Babak Lakghomi's new novel South (Rare Machines/Dundurn Press) is set against a bleak totalitarian landscape, following B, a journalist on a search for truth. A dazzling, disorienting addition to Dundurn's new Rare Machines imprint, it follows B when he is sent to report on strikes aboard an offshore oil rig.
He arrives as a talented writer with a book project on the go, a married man, a competent reporter. But the strange, unworldly atmosphere he descends into not only strips away the logic of the harsh world in which he lives, but brings to the foreground his own mysteries, in particular his father's disappearance. An arid landscape plagued by drought and shadowy enemies intent on censorship and their own agenda combine to push B towards a kind of madness as he does everything in his power to resist and uncover what is true.
Described as "hypnotic" and "Lynchian", Lakghomi's novel is a tightly controlled, brilliantly rendered world tipped slightly sideways – nothing is quite what it seems, and B's mysteries keep readers guessing till the end as Lakghomi's sparse, cut-gem prose keeps the puzzle-like story unrolling smoothly. Tense, claustrophobic, and at times haunting, South is an audacious, timely, and mesmerizing story that digs into contemporary concerns about surveillance, isolation, and power.
We're sharing an excerpt today, courtesy of Rare Machines, in which we things begin to fall apart for B, even as he slowly acclimatizes to life on the rig.
Excerpt from South by Babak Lakghomi:
I climbed into my bed with the laptop and the second envelope. I propped the pillow between the wall and my back. I wanted to respond to Tara, not let things become worse between us again.
I opened the laptop and typed a couple of sentences. But I was getting anxious about the thicker envelope. I kept wondering what was inside it. I couldn’t postpone opening it.
The envelope wasn’t something I was expecting. The email was from my publisher and included the edits on the first chapter of my book.
He’d printed the manuscript, commented on it, then scanned the commented version. The Secretary had printed the emailed document in colour.
Many lines were crossed out with red pen, the Publisher’s handwriting all over the text.
I started looking at his comments.
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Anything about my father being laid off from the factory had been removed from the chapter.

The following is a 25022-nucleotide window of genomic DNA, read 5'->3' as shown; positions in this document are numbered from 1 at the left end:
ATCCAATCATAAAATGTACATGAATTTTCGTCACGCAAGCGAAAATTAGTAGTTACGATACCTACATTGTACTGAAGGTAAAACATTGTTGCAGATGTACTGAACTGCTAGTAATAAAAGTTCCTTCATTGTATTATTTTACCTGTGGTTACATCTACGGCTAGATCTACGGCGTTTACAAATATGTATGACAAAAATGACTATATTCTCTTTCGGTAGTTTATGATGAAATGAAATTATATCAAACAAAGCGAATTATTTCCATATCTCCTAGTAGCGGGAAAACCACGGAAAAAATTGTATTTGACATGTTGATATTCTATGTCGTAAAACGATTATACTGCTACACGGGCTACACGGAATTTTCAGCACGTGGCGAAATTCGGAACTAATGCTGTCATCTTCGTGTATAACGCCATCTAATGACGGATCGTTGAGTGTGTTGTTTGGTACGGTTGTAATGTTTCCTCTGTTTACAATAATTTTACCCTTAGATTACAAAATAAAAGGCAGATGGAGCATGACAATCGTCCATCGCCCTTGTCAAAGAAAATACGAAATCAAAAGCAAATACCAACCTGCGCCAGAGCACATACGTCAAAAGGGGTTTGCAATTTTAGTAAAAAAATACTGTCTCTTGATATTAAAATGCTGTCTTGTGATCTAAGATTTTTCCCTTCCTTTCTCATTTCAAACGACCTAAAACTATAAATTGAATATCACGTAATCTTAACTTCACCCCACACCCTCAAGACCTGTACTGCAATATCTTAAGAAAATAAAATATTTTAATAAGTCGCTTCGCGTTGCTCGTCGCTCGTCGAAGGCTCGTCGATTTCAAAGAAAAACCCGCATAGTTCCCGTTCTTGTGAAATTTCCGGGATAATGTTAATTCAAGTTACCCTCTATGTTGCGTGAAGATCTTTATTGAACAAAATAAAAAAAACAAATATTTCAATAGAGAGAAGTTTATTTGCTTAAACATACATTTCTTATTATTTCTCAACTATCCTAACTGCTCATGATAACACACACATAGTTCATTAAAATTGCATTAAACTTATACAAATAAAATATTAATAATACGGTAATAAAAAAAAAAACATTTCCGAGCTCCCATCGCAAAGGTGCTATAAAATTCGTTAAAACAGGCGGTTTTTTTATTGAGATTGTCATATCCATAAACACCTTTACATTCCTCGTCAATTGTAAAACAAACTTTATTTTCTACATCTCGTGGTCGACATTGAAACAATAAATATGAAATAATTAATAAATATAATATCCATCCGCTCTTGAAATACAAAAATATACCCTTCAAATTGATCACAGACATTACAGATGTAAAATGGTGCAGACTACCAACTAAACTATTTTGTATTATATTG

Excerpts of the interviews I had conducted with his former colleagues and friends were all cut out. I had included many of these colleagues as anonymous interviewees, as I was concerned about their safety. I wondered if that had something to do with the Publisher’s reaction.
What remained from the first chapter were mainly photos that I had included, along with the text the Editor had written.
A photo of my father in his store after he was laid off.
A photo of him with his own father when he was ten, on a boat on a lake.
A copy of the newspaper showing my father’s name as the winner of a student poetry prize.
A photo of the remote-control car he had sent me with his last letter. I had kept the broken car all these years.
The Publisher had added descriptions in the margins and asked me to expand more in some places, including about my father’s childhood and his parents, his education in high school.
The words blurred into each other. My breath became the breath of a pearl hunter opening an empty shell.
Please implement my edits to this chapter. We need to get this ready soon, but it will need some restructuring. Unfortunately, it still requires lots of work.
This was written in the body of the email. He’d read the whole manuscript before. Had said he’d loved it, then.
Something had changed.
Heat rushed into my head. His prose rang like the noise of an air compressor.
I was furious. The book wasn’t supposed to be a biography of my father.
It was my attempt to find out who he was, to understand why he’d left and stopped communicating with us.
The Publisher wanted a different manuscript now.
I thought it would be best not to respond. I needed to talk to him in person. I could stand behind my choices, explain why things were as they were.